AUSTRALIAN BIBLICAL REVIEW
BOOK REVIEW Published in Volume 50, 2002
H.-J. Klauck, Magic and Paganism
in Early Christianity: The World of the Acts of the Apostles (Edinburgh:
T.& T. Clark, 2000). Pp. xii + 132. £18.95.
This book had its origin as a lecture presented in English at several South African locations in 1994. The published form of the lecture appeared in Neotestamentica 28 (1994) 93-108.The study subsequently developed into a German book, Magie und Heidentum in der Apostelgeschichte des Lukas (Stuttgart: Katholisches Bibelwerk, 1996). The text has been completely revised for the present
English edition; and the secondary bibliography up to 1999 has been taken into account. Structurally, the chapters and their sections remain the same as in the German edition.
The limited scope of the book is better indicated by the German title, “Magic and paganism in Luke’s Acts of the Apostles”. And the book still reads more like an extended essay than a
monograph: there is less documentation and less argumentation than is normally supplied in a commentary. For instance, H.-J. Klauck’s claim, that Luke’s idealized portrayal of Athens is the work of “an author, who was more familiar with the literature about Athens than with the real city” (p. 81), may be correct, but it is not supported by evidence. Moreover, evidence cited
(such as the quotations from Dio Chrysostom on p. 110) does not always support the point at issue. The author does not aim to provide a detailed examination of magical practice nor of Gentile culture in the Mediterranean world of the time of Acts. Rather, he presents a sequential discussion of Acts as a writing and focusses exegetically on those passages in which magic or the encounter with Gentile culture is particularly prominent.
The book also has a modern pastoral purpose. In the opening quotation (p. 1), Cumont in 1906 had asked his readers to imagine modern European Christians abandoning their churches for Far Eastern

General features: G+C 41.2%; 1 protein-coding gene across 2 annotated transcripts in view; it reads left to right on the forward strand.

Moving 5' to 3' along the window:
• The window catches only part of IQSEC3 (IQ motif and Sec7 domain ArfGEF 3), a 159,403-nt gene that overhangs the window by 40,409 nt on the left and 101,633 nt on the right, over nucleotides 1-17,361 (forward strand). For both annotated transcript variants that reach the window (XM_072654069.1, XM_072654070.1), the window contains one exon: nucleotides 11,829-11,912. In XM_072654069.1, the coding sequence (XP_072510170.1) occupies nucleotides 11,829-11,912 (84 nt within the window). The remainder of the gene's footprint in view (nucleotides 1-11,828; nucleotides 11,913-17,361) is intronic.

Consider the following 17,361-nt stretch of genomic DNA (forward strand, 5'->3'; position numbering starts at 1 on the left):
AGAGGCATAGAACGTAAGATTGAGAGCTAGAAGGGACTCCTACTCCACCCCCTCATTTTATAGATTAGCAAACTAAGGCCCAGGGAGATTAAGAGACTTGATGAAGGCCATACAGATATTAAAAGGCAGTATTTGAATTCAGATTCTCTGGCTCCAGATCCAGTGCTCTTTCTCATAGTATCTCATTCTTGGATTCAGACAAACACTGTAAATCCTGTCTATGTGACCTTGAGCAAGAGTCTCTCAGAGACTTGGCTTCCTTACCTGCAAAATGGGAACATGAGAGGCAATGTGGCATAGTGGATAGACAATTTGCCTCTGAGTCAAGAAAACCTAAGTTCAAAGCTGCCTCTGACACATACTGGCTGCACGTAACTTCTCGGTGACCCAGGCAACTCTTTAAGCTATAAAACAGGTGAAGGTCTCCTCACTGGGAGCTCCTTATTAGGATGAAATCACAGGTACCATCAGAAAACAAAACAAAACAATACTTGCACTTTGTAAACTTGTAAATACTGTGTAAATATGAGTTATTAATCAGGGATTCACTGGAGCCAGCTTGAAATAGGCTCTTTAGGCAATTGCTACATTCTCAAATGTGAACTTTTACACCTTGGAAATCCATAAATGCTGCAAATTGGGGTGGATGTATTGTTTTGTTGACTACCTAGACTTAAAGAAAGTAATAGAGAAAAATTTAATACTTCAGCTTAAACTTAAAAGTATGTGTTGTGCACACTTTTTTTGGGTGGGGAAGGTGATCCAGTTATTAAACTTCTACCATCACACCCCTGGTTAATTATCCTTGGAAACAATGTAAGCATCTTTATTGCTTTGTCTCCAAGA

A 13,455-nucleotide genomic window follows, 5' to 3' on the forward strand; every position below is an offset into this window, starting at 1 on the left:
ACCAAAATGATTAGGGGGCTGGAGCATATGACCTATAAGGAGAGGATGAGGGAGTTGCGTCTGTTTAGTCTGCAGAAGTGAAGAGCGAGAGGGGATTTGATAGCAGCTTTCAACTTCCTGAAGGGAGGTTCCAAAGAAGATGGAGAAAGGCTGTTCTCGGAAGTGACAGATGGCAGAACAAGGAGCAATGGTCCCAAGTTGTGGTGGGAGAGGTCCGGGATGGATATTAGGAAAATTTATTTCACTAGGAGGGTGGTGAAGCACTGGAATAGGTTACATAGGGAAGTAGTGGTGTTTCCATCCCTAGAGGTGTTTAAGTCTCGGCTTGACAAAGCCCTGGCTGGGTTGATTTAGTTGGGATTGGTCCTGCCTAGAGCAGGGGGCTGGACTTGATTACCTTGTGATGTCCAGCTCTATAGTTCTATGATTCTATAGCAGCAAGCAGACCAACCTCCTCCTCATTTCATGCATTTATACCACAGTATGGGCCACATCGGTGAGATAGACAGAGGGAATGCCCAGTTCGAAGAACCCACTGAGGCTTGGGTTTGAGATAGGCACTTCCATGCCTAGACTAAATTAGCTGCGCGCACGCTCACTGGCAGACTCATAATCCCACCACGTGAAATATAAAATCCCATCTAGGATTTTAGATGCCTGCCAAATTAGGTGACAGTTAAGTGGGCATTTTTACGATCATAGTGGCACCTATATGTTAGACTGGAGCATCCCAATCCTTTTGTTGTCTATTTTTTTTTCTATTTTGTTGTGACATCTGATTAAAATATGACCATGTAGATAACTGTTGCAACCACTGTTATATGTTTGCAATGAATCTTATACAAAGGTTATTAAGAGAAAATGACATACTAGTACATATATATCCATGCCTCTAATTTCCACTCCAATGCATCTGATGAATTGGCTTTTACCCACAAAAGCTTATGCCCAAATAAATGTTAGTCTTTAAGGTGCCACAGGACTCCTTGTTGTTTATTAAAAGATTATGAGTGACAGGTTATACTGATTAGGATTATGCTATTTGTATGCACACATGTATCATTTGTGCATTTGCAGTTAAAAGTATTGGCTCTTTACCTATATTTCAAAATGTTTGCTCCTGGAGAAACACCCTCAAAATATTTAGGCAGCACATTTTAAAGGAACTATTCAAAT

religions and philosophies. A century later, Klauck finds Cumont’s vision prophetic. Earliest Christianity was living in a “multi-cultural and multi-religious society” (p. 1). Modern Christians should exploit the “hermeneutical potential” (p. 2) of the analogous ancient and modern situations. This pastoral purpose comes to the surface occasionally in the course of the book; and is especially concerned with “(the tension) between inculturation and evangelisation”
(pp. 94, 121).
The book has concise indexes of texts, ancient persons, places and subjects; but not all quoted texts are included. The bibliography is equally concise and does not include all works cited. The book is well bound and appears to be free of misprints. The translation is generally fluent and accurate. However, some translated ancient sources are less satisfactory. The English translator works from the German. Consequently, a passage from Philo on p. 16 (for example) loses the contrast between
“genuine magic” and “a counterfeit of this”, since the term “magic” is
introduced into the second limb of the comparison. A more awkward problem of translation occurs on p. 51, where “Felix” (procurator of Judaea from 52 CE) is wrongly brought in to the English translation of a section concerned with Sergius Paulus (governor of Cyprus, according to Luke’s narrative in Acts 13). The translator seems to have stumbled over a German idiom (including the term Felle, “skins”), which means “to see one’s plans being wrecked”.
Despite such technical blemishes, the book is a readable discussion of significant components of the cultural setting of Acts both at the time of is characters and at the time of its composition.
And this setting is not irrelevant to the situation of modern Christianity in the twenty-first century.
Darryl W. Palmer
Centre for Archaeology & Classics
The University of Melbourne